4.1. Mild Cognitive Impairment (MCI)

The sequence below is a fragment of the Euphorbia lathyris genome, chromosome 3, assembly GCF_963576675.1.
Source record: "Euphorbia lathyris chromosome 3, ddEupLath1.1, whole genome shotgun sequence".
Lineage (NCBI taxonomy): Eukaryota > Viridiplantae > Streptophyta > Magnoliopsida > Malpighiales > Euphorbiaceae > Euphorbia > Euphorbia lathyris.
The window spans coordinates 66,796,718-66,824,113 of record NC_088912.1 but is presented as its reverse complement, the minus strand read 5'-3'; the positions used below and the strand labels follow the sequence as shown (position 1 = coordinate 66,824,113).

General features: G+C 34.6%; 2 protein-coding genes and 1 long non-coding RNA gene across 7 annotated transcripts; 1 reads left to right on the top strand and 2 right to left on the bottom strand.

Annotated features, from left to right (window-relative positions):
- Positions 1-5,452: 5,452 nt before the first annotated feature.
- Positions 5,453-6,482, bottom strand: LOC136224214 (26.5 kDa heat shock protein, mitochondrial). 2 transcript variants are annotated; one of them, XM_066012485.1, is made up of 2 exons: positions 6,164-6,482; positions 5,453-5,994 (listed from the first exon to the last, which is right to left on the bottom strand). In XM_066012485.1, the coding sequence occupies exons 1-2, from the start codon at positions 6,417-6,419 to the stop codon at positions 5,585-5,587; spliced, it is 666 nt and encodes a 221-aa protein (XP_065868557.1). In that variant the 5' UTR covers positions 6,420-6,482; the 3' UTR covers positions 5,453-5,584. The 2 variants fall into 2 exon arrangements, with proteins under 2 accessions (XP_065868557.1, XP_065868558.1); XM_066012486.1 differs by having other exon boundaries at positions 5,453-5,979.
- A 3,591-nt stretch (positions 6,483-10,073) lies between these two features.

Mild cognitive impairment (MCI) represents a transition stage of cognitive functioning between normal aging and dementia, which represents newly acquired cognitive deficits that are more severe than individuals with the same age and educational background [67] or emerge subjective concern regarding change in cognition while functional abilities in everyday life are preserved [68, 69]. The cognitive dysfunctions including episodic and semantic memory [3, 14], working memory, and executive function [3] are discernible in MCI, and the initial symptom of MCI is a decline in memory (amnestic MCI) [67] such as familiar names [70]. Moreover, pathological changes such as amyloid plaques and agminated tau protein in regions of entorhinal cortex, parahippocampal gyrus, and subiculum in the medial temporal lobes can be tracked in MCI as well, although it may be not that severe compared with AD [71]. MCI patients have higher risk of developing AD, 40% of individuals diagnosed with MCI progressing to AD four years later [72]. However, there is a process for the transition from normal cognition to mild cognitive impairment and to Alzheimer’s disease that with typical clinical symptoms. MCI patients could own normal cognitive functioning if with effective intervention while suffer rapid decline as the progression of the disease [73] and measures need to be taken at early stage as a result. Nevertheless, the thorniest problem is that there are yet no approved drug treatments to MCI. Cholinesterase inhibitors had a negligible effect in MCI [68] while Ginkgo biloba is ineffective in primary prevention [74]. Peterson et al. conducted a RCT that discusses vitamin E and donepezil in subjects with MCI. Vitamin E did not postpone the progression to Alzheimer’s disease at any time node and proved to be invalid in patients with MCI, and donepezil significantly retarded the course of Alzheimer’s disease during the first 12 months of the treatment year, but the rate of progression to AD was not reduced after 3 years [74]. However, a large body of literature suggests that exercise intervention may decrease the risk of Alzheimer’s disease for MCI. Studies indicate that computerized cognitive training alleviates the cognition decline during the MCI [15, 7577]. Law et al. designed a RCT aimed at evaluating the effects of a series of functional tasks on their role in MCI; results showed that general cognitive functions, memory, executive function, and the ability of daily life improved both in postintervention and 6-month follow-up [75]. Computer-based cognitive rehabilitation (CBCR) was assessed with MCI by Galante and colleagues, suggesting that CBCR plays a role in putting off the continuous progression of cognitive decline to AD [77]. Anderson-Hanley et al. confirmed that exergaming improved executive function and clinical status of mild cognitive impairment patient [15]. In addition, other studies discuss the efficiency of exercise training in MCI and AD which show that the improvement in AD is weak and limited compared with patients of MCI [76, 78]. A 4-week cognitive multicomponent rehabilitation resulted in significant improvements on activities of daily life and episodic memory in patients with MCI and nonsignificant increase with AD patients [78].